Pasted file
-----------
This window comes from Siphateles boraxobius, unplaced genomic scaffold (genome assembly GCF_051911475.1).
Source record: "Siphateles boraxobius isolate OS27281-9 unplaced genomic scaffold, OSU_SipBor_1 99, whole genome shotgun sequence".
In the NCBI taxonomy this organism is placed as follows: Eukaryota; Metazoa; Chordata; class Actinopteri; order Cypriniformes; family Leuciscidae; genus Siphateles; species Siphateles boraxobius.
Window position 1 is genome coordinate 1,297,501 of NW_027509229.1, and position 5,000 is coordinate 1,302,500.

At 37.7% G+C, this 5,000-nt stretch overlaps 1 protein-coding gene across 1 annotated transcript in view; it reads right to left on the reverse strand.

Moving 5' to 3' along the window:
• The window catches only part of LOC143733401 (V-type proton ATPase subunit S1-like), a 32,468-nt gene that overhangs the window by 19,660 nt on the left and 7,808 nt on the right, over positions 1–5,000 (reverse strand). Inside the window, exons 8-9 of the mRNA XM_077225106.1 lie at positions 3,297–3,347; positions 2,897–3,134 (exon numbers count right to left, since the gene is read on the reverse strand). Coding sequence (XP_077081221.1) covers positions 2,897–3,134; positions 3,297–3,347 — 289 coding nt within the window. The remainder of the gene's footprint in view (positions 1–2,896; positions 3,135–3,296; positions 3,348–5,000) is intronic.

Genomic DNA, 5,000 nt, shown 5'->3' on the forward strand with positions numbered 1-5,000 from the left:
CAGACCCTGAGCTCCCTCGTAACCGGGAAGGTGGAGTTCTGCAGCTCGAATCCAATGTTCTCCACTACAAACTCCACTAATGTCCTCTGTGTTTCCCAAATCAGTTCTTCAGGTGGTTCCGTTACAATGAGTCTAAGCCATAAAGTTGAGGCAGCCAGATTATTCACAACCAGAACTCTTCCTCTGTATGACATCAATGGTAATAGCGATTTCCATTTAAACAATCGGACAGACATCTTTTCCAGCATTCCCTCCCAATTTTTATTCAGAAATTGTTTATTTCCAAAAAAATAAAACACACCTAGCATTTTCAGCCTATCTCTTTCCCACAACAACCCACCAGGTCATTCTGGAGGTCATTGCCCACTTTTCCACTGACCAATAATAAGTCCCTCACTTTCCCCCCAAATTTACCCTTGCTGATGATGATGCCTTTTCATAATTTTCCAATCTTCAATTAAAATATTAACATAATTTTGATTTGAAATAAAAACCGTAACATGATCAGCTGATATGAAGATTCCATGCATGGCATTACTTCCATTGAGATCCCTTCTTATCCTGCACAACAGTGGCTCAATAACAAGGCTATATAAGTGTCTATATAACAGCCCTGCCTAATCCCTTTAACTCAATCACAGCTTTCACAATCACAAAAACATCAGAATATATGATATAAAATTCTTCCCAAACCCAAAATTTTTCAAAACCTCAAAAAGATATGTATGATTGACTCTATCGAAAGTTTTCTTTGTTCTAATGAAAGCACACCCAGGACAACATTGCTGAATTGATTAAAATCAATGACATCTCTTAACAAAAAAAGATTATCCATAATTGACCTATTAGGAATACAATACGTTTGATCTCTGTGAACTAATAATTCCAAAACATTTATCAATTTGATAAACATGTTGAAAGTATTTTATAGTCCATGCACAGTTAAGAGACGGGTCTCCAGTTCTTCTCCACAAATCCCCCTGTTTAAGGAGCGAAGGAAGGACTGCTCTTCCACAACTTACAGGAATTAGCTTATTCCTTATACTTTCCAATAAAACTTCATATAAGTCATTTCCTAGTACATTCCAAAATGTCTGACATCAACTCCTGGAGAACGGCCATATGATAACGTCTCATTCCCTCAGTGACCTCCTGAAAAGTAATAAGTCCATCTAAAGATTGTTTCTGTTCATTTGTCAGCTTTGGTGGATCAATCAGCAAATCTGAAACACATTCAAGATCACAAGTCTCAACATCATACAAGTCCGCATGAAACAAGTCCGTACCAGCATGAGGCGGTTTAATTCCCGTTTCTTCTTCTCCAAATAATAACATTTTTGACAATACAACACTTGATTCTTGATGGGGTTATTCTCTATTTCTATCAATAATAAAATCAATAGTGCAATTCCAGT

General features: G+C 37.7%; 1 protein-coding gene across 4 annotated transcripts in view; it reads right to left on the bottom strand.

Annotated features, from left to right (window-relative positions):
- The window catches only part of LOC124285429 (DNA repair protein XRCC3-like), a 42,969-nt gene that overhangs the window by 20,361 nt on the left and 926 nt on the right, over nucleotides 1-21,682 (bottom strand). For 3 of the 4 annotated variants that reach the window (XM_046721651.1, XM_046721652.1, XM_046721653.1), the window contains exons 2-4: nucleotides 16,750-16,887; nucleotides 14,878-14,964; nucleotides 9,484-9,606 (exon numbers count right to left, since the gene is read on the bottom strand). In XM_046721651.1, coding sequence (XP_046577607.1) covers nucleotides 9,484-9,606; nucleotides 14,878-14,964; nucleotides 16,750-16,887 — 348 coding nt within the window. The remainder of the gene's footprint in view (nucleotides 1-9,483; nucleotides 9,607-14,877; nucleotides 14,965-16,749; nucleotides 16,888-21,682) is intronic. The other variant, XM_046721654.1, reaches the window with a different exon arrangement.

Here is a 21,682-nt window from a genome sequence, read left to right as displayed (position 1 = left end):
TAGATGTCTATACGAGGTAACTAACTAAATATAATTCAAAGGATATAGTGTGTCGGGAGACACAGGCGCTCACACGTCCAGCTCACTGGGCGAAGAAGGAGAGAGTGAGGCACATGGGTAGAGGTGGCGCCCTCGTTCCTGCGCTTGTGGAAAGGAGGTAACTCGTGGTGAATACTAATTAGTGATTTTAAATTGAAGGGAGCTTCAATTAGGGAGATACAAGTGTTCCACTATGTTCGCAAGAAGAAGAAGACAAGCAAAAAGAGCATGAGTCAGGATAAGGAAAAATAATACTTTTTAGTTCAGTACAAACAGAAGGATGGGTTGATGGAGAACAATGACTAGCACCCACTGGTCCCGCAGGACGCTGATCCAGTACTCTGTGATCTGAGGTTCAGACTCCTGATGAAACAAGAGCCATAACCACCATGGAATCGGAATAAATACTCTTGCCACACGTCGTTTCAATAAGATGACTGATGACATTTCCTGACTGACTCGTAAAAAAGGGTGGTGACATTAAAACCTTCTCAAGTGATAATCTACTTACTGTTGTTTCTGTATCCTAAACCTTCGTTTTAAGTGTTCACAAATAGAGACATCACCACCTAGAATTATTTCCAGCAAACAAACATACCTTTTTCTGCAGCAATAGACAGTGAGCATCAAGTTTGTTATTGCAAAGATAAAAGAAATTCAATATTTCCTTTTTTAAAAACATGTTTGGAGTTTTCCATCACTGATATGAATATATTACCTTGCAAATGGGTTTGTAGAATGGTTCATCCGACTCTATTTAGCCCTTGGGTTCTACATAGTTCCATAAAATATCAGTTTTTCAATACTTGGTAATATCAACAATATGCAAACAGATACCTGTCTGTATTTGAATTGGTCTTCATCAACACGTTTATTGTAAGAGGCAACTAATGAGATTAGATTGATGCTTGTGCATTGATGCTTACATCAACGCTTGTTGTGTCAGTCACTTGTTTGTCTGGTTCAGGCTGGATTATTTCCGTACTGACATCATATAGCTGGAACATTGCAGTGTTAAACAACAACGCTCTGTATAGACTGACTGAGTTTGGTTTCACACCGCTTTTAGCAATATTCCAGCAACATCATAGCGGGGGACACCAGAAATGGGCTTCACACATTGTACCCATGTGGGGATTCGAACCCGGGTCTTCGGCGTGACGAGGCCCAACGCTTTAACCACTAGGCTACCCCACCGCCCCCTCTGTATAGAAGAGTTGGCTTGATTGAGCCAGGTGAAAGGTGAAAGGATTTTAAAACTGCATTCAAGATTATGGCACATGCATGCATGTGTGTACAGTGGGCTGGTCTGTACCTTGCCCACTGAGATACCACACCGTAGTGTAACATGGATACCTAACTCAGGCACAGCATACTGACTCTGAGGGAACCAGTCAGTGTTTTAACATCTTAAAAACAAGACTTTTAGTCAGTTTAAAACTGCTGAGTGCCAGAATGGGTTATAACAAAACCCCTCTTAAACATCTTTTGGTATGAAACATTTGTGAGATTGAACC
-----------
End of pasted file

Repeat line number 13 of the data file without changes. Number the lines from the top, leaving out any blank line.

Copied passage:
Here is a 21,682-nt window from a genome sequence, read left to right as displayed (position 1 = left end):